It took a snowy day when Jill was stranded with only paper, a hole puncher, and glue for her to discover a hidden talent and launch her new venture: hole punch art.
Tell us a little about your background.
I grew up in Highland Park, Illinois, a 10-minute drive from where I currently reside. I am the third child of three girls, each of us one school year apart. My parents met at a fall dance in Chicago while home from college for the weekend and were married the following April. They are an atypical prototype for marriage as they always made it look easy. My sister Lisa and I are what some call Irish twins, and my sisters are my best friends. My parents are still in Highland Park and each one of our immediate family members is no more than a 15-minute drive from one another. We are extremely close, known to many as the “Pamily.”
As a kid I was physically active and leaned into the creative process more than textbooks. I’m quite certain growing up today I would have been diagnosed with ADD inattentive. I have always been a visual, experiential learner. I was much more interested in creating mixed tapes, studying liner notes on record albums, doodling, and doing jigsaw puzzles rather than homework. I wished that I could retain more of what I had learned but as I got older, I recognized it was not how my brain worked.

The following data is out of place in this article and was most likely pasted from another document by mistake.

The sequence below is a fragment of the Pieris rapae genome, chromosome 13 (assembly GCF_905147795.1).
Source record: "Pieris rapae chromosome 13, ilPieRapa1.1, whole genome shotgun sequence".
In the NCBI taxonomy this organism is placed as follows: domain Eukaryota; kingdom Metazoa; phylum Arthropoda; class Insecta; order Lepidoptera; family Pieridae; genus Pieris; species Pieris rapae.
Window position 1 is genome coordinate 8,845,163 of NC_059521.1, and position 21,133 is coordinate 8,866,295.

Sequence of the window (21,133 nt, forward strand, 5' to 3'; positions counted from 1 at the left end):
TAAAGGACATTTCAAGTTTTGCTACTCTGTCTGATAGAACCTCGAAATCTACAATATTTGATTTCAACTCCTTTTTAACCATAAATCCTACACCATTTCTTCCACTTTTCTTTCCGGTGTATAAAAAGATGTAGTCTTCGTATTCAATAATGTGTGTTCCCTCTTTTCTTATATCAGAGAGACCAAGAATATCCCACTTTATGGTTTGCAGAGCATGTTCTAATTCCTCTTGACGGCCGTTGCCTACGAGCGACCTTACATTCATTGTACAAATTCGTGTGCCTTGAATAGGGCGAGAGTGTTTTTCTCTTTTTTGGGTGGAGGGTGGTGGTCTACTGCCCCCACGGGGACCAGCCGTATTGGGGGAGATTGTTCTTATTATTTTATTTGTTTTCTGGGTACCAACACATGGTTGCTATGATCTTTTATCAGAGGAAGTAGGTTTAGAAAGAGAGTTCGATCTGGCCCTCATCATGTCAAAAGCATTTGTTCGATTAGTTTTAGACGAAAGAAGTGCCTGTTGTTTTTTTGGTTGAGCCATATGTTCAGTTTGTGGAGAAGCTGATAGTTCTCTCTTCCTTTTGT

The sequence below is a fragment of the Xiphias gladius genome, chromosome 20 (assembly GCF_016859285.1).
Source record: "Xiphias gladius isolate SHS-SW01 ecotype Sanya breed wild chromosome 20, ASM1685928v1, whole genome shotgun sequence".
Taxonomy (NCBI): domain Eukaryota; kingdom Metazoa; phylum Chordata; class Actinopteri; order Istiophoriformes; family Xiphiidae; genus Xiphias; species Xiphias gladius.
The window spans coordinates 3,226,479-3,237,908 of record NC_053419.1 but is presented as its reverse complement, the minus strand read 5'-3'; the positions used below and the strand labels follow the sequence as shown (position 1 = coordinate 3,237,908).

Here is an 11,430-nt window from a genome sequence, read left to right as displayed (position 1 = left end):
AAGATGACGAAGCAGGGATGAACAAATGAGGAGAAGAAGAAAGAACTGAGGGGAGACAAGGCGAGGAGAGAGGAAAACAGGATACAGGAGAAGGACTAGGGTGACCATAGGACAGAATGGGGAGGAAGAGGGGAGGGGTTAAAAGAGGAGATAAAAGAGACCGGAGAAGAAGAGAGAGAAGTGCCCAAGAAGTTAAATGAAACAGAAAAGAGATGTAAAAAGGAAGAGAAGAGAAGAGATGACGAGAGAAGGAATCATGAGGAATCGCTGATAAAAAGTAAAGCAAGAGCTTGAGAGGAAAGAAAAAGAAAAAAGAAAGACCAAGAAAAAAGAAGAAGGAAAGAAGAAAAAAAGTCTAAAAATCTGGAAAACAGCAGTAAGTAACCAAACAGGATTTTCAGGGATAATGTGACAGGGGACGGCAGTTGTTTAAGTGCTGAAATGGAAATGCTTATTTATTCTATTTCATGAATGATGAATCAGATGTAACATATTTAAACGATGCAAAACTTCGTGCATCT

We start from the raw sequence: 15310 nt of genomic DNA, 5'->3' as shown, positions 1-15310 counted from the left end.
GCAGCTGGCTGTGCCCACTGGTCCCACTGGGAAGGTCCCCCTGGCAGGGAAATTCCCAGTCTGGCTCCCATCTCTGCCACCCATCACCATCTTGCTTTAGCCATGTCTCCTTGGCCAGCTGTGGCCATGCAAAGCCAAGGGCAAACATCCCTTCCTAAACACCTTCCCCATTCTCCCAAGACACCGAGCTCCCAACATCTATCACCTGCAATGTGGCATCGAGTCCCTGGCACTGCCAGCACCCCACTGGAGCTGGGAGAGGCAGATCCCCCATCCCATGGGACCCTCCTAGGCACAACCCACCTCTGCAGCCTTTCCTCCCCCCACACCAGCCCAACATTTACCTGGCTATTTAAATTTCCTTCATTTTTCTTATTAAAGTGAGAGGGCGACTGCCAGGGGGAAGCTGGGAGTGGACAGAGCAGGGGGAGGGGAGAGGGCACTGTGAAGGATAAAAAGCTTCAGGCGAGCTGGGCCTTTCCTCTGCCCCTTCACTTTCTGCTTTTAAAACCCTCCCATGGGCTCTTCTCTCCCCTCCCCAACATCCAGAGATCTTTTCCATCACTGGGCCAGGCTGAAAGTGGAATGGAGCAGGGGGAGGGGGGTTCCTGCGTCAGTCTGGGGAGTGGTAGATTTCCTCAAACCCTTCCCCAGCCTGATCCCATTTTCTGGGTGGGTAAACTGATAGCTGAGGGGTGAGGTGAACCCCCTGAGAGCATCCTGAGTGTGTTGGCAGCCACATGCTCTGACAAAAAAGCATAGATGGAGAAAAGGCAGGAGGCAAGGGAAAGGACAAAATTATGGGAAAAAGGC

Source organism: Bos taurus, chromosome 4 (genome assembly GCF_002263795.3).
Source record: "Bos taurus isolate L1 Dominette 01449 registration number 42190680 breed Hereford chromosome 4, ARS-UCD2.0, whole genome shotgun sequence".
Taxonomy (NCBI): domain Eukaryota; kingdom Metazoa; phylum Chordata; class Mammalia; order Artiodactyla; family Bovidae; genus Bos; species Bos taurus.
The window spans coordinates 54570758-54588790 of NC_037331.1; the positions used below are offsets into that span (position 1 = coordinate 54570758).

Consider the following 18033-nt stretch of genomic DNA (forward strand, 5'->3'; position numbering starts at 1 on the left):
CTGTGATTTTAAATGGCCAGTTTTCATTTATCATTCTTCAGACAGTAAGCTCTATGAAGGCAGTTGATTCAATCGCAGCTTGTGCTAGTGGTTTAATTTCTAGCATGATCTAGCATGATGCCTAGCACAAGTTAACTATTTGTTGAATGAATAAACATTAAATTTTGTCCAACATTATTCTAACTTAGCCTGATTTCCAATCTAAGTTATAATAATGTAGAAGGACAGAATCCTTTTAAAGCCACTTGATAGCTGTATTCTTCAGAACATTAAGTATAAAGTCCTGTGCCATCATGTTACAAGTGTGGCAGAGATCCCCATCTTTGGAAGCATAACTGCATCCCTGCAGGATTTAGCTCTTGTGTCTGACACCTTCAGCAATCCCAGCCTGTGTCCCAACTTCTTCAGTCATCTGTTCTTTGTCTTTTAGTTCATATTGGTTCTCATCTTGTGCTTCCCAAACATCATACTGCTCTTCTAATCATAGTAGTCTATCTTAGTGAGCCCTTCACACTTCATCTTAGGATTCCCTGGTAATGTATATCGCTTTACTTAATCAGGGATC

I went to Boston University’s School of Fine Arts. It was there that I finally studied what I enjoyed. I found a love for sculpture, typography, and photography to name a few. I eventually declared a major and graduated with a BFA in Graphic Design.
I had a love for the East Coast and thought I’d stay but the closeness of my family brought me back to Chicago, a city I love in the summer and curse every winter. I worked in the field of graphic design for several years while satisfying my own creativity by making shower and wedding invitations and birth announcements for friends. I realized at that time while working for an Architecture/Engineering firm that my joy and reward came from my own creativity, instead of what was asked of me by employers.
It was then that I bought my first condo in Chicago. The experience of looking at spaces and homes was something I really enjoyed. The condo I bought was a new conversion, so I was able to make many aesthetic decisions and became close friends with the developer of the project. He encouraged me to take the leap into real estate. It was a difficult decision and one that I remember being afraid to say out loud—that I was going to become a realtor. It seemed to be a strange identity for me. But in 1995, I joined Kahn Realty (soon after purchased by Coldwell Banker) and was awarded Rookie of the Year in sales. It was an interesting niche that I discovered in myself. I loved meeting and helping clients and had a knack for looking at space and exploring wonderful possibilities.